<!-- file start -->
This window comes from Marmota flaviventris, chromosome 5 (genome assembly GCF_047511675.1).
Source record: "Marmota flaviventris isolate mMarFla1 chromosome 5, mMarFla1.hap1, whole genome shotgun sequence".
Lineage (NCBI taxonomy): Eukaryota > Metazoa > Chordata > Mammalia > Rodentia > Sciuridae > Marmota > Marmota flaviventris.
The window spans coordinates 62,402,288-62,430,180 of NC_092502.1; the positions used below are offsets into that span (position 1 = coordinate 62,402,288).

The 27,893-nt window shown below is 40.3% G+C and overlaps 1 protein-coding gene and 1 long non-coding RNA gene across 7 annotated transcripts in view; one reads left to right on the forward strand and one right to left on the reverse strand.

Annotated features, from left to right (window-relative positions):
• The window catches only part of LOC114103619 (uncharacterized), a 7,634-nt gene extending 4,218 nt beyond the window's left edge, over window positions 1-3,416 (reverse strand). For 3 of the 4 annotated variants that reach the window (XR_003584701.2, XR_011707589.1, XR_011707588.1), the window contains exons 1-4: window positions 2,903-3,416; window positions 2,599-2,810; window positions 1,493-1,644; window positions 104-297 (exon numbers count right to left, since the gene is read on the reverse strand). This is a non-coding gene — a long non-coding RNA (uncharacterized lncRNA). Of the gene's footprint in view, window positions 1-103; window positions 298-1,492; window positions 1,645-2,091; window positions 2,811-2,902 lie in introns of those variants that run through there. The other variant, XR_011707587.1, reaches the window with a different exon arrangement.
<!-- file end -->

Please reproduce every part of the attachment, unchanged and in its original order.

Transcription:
This window comes from Marmota flaviventris, chromosome 5 (genome assembly GCF_047511675.1).
Source record: "Marmota flaviventris isolate mMarFla1 chromosome 5, mMarFla1.hap1, whole genome shotgun sequence".
Lineage (NCBI taxonomy): Eukaryota > Metazoa > Chordata > Mammalia > Rodentia > Sciuridae > Marmota > Marmota flaviventris.
The window spans coordinates 62,402,288-62,430,180 of NC_092502.1; the positions used below are offsets into that span (position 1 = coordinate 62,402,288).

The 27,893-nt window shown below is 40.3% G+C and overlaps 1 protein-coding gene and 1 long non-coding RNA gene across 7 annotated transcripts in view; one reads left to right on the forward strand and one right to left on the reverse strand.

Annotated features, from left to right (window-relative positions):
• The window catches only part of LOC114103619 (uncharacterized), a 7,634-nt gene extending 4,218 nt beyond the window's left edge, over window positions 1-3,416 (reverse strand). For 3 of the 4 annotated variants that reach the window (XR_003584701.2, XR_011707589.1, XR_011707588.1), the window contains exons 1-4: window positions 2,903-3,416; window positions 2,599-2,810; window positions 1,493-1,644; window positions 104-297 (exon numbers count right to left, since the gene is read on the reverse strand). This is a non-coding gene — a long non-coding RNA (uncharacterized lncRNA). Of the gene's footprint in view, window positions 1-103; window positions 298-1,492; window positions 1,645-2,091; window positions 2,811-2,902 lie in introns of those variants that run through there. The other variant, XR_011707587.1, reaches the window with a different exon arrangement.